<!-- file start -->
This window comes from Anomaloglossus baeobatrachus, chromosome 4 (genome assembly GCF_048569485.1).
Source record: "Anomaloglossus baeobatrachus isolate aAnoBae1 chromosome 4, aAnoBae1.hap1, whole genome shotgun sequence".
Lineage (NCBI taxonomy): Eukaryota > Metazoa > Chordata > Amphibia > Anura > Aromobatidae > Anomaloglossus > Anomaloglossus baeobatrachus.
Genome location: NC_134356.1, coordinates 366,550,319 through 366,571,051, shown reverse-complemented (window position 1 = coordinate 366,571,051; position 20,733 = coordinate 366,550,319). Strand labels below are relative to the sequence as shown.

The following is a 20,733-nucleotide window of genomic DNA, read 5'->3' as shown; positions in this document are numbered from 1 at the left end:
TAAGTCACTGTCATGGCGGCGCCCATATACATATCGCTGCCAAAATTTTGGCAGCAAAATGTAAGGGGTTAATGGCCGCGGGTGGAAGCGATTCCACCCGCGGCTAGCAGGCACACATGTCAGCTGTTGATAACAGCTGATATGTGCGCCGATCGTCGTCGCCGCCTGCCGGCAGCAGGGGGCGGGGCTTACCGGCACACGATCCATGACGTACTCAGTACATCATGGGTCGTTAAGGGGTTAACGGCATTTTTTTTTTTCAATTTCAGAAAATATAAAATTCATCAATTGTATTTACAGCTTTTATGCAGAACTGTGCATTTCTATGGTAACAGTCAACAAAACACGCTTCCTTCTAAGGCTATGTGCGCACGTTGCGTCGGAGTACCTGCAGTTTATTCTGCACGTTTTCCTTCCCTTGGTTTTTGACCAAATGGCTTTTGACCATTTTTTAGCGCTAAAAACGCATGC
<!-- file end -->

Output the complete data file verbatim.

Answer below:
This window comes from Anomaloglossus baeobatrachus, chromosome 4 (genome assembly GCF_048569485.1).
Source record: "Anomaloglossus baeobatrachus isolate aAnoBae1 chromosome 4, aAnoBae1.hap1, whole genome shotgun sequence".
Lineage (NCBI taxonomy): Eukaryota > Metazoa > Chordata > Amphibia > Anura > Aromobatidae > Anomaloglossus > Anomaloglossus baeobatrachus.
Genome location: NC_134356.1, coordinates 366,550,319 through 366,571,051, shown reverse-complemented (window position 1 = coordinate 366,571,051; position 20,733 = coordinate 366,550,319). Strand labels below are relative to the sequence as shown.

The following is a 20,733-nucleotide window of genomic DNA, read 5'->3' as shown; positions in this document are numbered from 1 at the left end:
TAAGTCACTGTCATGGCGGCGCCCATATACATATCGCTGCCAAAATTTTGGCAGCAAAATGTAAGGGGTTAATGGCCGCGGGTGGAAGCGATTCCACCCGCGGCTAGCAGGCACACATGTCAGCTGTTGATAACAGCTGATATGTGCGCCGATCGTCGTCGCCGCCTGCCGGCAGCAGGGGGCGGGGCTTACCGGCACACGATCCATGACGTACTCAGTACATCATGGGTCGTTAAGGGGTTAACGGCATTTTTTTTTTTCAATTTCAGAAAATATAAAATTCATCAATTGTATTTACAGCTTTTATGCAGAACTGTGCATTTCTATGGTAACAGTCAACAAAACACGCTTCCTTCTAAGGCTATGTGCGCACGTTGCGTCGGAGTACCTGCAGTTTATTCTGCACGTTTTCCTTCCCTTGGTTTTTGACCAAATGGCTTTTGACCATTTTTTAGCGCTAAAAACGCATGC